Thursday, February 08, 2007

Hicks, blogs and our view of the past

Yesterday Richard Glover on ABC 702 Sydney had a session on the wisdom of the elders in which he combined a studio audience of those in their seventies and those in their twenties.

He also combined interviewees into pairs - one in their seventies, one in the twenties - talking about the differences between now and 1957 in particular areas. So a teacher who was teaching in 1957, a new teacher today. As part of this, the ABC has an on-line poll asking people whether things have got better or worse since then.

I loved the program because it covered so many of the issues that I have tried to cover on this blog when talking about social and cultural change.

I was interested to discover that the perceptions of the gains and losses since 1957 among the two age groups were remarkably similar. We can summarise the key losses as seen by both groups as an increase in fear and insecurity combined with a loss of manners and a rise in self-centered approaches.

Interestingly, those I heard interviewed from both age groups thought that today was better than 1957. However, this is not reflected in the still open on-line poll. Here, as of this morning, 71 per cent thought that 1957 was better, only 29 per cent thought that today was better. The numbers bounce around a bit as more people vote, but so far the pattern has been quite consistent.

Just for the record, I agree with the common view of the losses. I also voted yes for improvement, primarily because of the gains that have been made in reduced sectarianism (I remember the Roman Catholic/Protestant split very clearly), in greater opportunities for women and in sexual tolerance.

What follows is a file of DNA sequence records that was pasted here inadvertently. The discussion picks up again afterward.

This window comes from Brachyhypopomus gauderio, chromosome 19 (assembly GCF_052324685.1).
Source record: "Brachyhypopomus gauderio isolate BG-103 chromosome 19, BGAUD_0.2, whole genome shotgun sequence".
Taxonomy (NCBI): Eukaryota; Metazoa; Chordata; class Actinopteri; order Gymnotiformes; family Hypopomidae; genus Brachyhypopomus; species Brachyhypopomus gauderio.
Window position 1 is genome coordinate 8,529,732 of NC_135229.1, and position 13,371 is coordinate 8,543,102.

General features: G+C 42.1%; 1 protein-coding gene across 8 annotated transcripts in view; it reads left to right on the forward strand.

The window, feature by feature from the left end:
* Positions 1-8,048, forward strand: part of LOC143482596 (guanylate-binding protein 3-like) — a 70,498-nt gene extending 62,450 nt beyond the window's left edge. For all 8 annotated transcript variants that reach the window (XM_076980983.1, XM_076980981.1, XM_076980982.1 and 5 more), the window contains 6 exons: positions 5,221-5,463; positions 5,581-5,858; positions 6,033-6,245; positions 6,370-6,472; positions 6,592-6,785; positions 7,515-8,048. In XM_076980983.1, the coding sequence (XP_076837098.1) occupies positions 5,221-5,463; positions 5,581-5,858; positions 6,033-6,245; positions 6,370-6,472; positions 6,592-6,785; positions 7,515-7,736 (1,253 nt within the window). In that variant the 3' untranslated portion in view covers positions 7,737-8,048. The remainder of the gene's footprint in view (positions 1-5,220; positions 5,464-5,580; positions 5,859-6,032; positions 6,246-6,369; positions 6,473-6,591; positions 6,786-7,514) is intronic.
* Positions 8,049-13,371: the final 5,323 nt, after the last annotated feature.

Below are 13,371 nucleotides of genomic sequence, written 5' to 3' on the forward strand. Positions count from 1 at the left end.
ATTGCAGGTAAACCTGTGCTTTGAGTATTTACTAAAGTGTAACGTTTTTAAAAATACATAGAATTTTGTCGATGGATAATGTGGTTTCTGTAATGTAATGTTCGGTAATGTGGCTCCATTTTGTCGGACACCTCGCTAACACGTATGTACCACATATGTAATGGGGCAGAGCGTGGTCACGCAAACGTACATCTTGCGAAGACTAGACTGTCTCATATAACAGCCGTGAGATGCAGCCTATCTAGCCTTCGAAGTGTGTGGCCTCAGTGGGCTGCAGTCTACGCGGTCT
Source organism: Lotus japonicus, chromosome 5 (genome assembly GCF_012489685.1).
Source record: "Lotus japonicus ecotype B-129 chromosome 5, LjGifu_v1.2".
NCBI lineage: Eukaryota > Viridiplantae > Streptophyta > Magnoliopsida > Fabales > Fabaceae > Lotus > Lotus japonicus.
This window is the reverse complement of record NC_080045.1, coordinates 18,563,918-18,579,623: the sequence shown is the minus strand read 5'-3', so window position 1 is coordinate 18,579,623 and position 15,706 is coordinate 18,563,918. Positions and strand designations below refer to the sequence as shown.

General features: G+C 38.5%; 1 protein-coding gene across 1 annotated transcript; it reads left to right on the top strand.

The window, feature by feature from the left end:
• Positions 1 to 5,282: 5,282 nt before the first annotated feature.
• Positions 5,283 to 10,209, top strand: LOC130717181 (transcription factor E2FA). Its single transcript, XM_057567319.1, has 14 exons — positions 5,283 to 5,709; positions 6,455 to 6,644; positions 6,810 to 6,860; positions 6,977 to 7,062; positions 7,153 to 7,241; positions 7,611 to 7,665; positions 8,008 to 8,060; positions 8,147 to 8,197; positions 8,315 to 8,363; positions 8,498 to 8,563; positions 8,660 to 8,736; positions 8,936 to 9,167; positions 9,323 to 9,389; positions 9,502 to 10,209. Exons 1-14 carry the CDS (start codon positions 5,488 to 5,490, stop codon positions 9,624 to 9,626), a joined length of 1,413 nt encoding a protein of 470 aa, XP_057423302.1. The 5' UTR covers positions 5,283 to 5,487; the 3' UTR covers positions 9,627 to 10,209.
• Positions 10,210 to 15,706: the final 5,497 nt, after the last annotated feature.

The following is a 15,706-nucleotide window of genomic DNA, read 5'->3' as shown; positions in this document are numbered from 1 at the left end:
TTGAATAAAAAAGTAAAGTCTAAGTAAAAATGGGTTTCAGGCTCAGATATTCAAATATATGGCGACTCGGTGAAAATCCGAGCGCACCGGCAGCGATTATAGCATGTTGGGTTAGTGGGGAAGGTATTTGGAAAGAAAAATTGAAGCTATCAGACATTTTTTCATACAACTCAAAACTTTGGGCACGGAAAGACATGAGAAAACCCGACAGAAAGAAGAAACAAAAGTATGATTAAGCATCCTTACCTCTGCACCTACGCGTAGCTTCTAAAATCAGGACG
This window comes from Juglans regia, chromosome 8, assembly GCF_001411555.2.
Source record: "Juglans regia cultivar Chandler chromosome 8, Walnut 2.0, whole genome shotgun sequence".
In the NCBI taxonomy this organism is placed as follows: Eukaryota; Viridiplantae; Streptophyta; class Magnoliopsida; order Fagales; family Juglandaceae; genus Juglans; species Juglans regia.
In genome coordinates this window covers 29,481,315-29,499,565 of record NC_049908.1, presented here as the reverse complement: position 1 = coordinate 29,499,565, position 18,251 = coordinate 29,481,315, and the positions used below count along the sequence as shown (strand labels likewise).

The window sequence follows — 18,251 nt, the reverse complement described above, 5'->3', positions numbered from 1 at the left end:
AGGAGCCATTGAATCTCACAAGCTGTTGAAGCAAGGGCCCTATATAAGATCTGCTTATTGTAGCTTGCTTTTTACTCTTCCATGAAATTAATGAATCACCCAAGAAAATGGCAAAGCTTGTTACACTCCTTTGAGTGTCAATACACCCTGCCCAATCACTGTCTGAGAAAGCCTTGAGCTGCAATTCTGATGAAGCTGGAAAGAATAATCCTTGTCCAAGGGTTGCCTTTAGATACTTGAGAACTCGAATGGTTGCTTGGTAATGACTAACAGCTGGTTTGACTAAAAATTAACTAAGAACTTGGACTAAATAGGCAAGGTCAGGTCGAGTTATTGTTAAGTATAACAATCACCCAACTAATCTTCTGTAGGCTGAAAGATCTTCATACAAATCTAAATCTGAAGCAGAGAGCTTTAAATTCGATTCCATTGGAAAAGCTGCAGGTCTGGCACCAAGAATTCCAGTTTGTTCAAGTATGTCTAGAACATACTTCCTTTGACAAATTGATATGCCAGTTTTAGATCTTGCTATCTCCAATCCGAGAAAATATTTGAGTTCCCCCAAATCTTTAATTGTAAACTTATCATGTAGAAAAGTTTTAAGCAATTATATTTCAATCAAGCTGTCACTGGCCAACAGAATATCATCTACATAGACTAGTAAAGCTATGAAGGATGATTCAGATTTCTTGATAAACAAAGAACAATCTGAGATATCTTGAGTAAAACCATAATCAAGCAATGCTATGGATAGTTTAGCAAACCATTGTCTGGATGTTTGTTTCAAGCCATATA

One of the points made in discussion on Richard's program, one that I agree with, is the decline in the standard of general reporting and of parliamentary debate, an increase in trivialisation.

One simple example to illustrate what I mean.

In 1957 the Commonwealth Treasurer's budget speech went for several hours, was broadcast in its entirety, and covered the entire budget. Few people listened, but those did got the whole story detail and all.

Today, the speech has to be fitted into the television spot, with all the details left out. It is no longer possible to properly understand the budget from the speech. Further, the speech has to be crafted to provide the following headlines, rather than the provision of information and argument.

We now depend upon those who have seen the full papers in the lock-up for informed analysis. Frankly, I would prefer to rely on my own judgement.

There is a silver lining in this, and that is the influence of the on-line environment and especially blogging. Now this is where I want to bring David Hicks in.

With David Hicks we have seen the long, slow, sweep of changing public opinion, a sweep that has now built into a wave. To a degree, the truth or otherwise of the allegations made about him no longer matter, what now matters is the building consensus that he has been badly treated, that we have failed him as a country, that none of us would want to be treated in the same way.

Last night I watched the face on my eldest as the Prime Minister said that the US would have released Hicks at any time had the Government asked.

Then watching Minister Ruddock we appeared to have the position that Hicks is not guilty of any Australian crime, that the Government did not act because they wanted him tried under US law where a crime had, apparently, been committed. Crudely, since Hicks has not broken our law we wanted him tried elsewhere.

Unlike younger Clare, Helen has tended to favour the Liberal party. As I watched her face and listened to her gut reaction to the PM and Minister Ruddock, I could see what I suspect is the final switch in her position as she tracks into her first Commonwealth vote later in the year. I do not know what Helen's friends think, but will try to find out since my impression is that they are more conservative than Clare's friends.